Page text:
Circumcision as a Symbol of the Resurrection (Saint Augustine)


The octave or “eighth day” of Easter is Divine Mercy Sunday. It is sometimes called “Low Sunday” since is the lower of the two Sundays in the Easter octave. As the eighth day of Easter, it carries a special meaning.

Saint Augustine wrote that this eighth day of Easter is a sign of new birth and faith as it was prefigured by Old Covenant Circumcision:

This is the octave day of your new birth. Today is fulfilled in you the sign of faith that was prefigured in the Old Testament by the circumcision of the flesh on the eighth day after birth. When the Lord rose from the dead, he put off the mortality of the flesh; his risen body was still the same body, but it was no longer subject to death. By his resurrection he consecrated Sunday, or the Lord’s day. Though the third after his passion, this day is the eighth after the Sabbath, and thus also the first day of the week.[1]

There is a lot to unpack in this Augustine quote. The connection between circumcision and resurrection is an interesting one. Augustine interprets both as a removal of the mortality of the flesh. Note that it is not a removal of the body. Rather, it is a transformation of the body – a glorification.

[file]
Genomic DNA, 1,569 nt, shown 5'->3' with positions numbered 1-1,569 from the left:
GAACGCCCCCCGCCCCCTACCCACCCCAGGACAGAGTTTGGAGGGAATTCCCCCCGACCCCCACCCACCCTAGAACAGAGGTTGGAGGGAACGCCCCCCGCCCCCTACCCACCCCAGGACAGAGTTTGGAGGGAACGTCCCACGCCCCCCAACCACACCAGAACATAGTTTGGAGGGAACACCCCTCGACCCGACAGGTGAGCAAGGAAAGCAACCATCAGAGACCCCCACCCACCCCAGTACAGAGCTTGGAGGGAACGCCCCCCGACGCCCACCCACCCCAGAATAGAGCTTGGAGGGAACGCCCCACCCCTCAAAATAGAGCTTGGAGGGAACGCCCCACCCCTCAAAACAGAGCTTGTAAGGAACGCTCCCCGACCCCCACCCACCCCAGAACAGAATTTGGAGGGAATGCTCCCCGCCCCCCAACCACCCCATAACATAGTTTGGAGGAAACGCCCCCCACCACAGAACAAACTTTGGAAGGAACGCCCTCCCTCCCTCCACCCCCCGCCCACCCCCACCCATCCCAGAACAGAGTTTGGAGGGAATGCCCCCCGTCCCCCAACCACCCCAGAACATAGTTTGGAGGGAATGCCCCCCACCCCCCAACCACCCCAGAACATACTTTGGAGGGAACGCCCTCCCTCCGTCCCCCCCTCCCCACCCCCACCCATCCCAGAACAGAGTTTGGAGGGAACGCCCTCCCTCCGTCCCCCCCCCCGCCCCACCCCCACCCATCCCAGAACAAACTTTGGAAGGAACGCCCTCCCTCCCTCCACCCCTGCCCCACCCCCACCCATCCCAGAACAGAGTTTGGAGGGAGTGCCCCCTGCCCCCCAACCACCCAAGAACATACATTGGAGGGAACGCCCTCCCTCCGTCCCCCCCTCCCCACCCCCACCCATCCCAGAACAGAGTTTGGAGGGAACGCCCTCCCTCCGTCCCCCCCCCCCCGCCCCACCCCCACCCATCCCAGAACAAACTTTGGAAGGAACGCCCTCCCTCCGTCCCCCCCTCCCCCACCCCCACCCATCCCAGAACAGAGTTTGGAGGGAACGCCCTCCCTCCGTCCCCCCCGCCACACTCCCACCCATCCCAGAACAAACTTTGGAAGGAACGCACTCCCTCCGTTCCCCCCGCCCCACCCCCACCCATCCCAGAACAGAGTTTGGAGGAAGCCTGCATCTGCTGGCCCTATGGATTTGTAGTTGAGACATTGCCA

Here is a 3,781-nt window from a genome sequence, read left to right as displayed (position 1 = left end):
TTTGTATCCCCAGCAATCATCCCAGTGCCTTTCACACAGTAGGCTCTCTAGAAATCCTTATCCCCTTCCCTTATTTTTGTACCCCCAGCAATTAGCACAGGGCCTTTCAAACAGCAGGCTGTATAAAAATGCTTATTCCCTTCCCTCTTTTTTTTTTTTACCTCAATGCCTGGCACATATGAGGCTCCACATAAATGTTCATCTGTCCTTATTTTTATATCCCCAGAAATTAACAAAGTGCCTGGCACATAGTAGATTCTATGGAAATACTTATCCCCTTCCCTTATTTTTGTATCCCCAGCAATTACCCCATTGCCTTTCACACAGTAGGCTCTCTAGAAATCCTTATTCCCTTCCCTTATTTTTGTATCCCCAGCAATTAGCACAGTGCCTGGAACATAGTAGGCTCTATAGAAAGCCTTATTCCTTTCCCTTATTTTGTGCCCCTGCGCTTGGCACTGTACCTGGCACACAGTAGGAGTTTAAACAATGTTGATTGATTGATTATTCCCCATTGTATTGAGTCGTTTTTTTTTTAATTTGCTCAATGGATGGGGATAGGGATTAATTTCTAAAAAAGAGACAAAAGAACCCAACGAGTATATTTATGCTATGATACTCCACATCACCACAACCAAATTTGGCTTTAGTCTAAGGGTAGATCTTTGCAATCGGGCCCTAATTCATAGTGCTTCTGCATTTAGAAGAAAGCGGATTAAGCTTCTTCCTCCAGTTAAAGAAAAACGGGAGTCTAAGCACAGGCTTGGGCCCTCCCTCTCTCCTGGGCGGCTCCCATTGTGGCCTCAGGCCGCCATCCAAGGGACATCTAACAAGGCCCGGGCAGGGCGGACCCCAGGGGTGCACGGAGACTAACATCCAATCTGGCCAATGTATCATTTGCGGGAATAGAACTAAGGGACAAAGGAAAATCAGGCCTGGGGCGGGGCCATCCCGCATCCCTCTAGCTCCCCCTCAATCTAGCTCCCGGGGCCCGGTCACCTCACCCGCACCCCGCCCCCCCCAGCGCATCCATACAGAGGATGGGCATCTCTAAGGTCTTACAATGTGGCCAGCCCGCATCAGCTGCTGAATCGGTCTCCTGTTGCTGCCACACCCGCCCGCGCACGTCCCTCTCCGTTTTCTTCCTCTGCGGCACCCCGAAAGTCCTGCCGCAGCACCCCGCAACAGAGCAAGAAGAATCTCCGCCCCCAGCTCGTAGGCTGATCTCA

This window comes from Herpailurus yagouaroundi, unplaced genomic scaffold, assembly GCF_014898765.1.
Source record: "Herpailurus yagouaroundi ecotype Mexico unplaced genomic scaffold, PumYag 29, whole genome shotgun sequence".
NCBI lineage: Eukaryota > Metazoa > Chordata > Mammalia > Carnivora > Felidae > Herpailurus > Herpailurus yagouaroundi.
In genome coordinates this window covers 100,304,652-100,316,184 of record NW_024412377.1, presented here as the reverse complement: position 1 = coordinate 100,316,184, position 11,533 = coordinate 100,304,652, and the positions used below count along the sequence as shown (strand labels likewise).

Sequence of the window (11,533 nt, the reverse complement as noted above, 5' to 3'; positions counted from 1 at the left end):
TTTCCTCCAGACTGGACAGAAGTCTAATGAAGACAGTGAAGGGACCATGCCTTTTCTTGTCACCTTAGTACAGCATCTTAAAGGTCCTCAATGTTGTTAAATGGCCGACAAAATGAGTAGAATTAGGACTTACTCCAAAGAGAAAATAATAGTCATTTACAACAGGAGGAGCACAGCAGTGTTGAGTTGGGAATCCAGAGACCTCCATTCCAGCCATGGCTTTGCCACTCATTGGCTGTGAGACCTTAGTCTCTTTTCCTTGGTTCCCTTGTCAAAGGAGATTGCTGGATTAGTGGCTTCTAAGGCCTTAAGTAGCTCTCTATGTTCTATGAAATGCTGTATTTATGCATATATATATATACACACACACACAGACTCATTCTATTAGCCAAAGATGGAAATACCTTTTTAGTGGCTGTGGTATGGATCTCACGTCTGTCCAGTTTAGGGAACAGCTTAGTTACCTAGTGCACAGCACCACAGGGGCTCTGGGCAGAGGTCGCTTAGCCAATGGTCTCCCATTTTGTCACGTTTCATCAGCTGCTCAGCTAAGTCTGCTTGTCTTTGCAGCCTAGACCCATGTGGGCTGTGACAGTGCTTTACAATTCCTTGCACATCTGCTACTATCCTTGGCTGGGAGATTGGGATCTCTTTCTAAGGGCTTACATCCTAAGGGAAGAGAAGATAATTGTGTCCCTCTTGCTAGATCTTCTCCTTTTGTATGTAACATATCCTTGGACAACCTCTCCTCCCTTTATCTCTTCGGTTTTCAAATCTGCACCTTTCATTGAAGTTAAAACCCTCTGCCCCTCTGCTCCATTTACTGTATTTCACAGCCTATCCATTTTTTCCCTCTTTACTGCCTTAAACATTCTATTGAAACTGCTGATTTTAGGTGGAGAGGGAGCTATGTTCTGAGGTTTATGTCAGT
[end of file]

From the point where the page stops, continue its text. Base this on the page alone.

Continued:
Does anyone know of any other related texts?

[1] Office of Readings for Divine Mercy Sunday.

Comments Policy: I reserve the right to delete comments that are offensive or off-topic. If your comment contains a hyperlink to another site, your comment automatically goes into "Comments Purgatory" where it waits for release by way of moderation.

Circumcision as a Symbol of the Resurrection (Saint Augustine)


The octave or “eighth day” of Easter is Divine Mercy Sunday. It is sometimes called “Low Sunday” since is the lower of the two Sundays in the Easter octave. As the eighth day of Easter, it carries a special meaning.

Saint Augustine wrote that this eighth day of Easter is a sign of new birth and faith as it was prefigured by Old Covenant Circumcision:

This is the octave day of your new birth. Today is fulfilled in you the sign of faith that was prefigured in the Old Testament by the circumcision of the flesh on the eighth day after birth. When the Lord rose from the dead, he put off the mortality of the flesh; his risen body was still the same body, but it was no longer subject to death. By his resurrection he consecrated Sunday, or the Lord’s day. Though the third after his passion, this day is the eighth after the Sabbath, and thus also the first day of the week.[1]

There is a lot to unpack in this Augustine quote. The connection between circumcision and resurrection is an interesting one. Augustine interprets both as a removal of the mortality of the flesh. Note that it is not a removal of the body. Rather, it is a transformation of the body – a glorification.

Does anyone know of any other related texts?

[1] Office of Readings for Divine Mercy Sunday.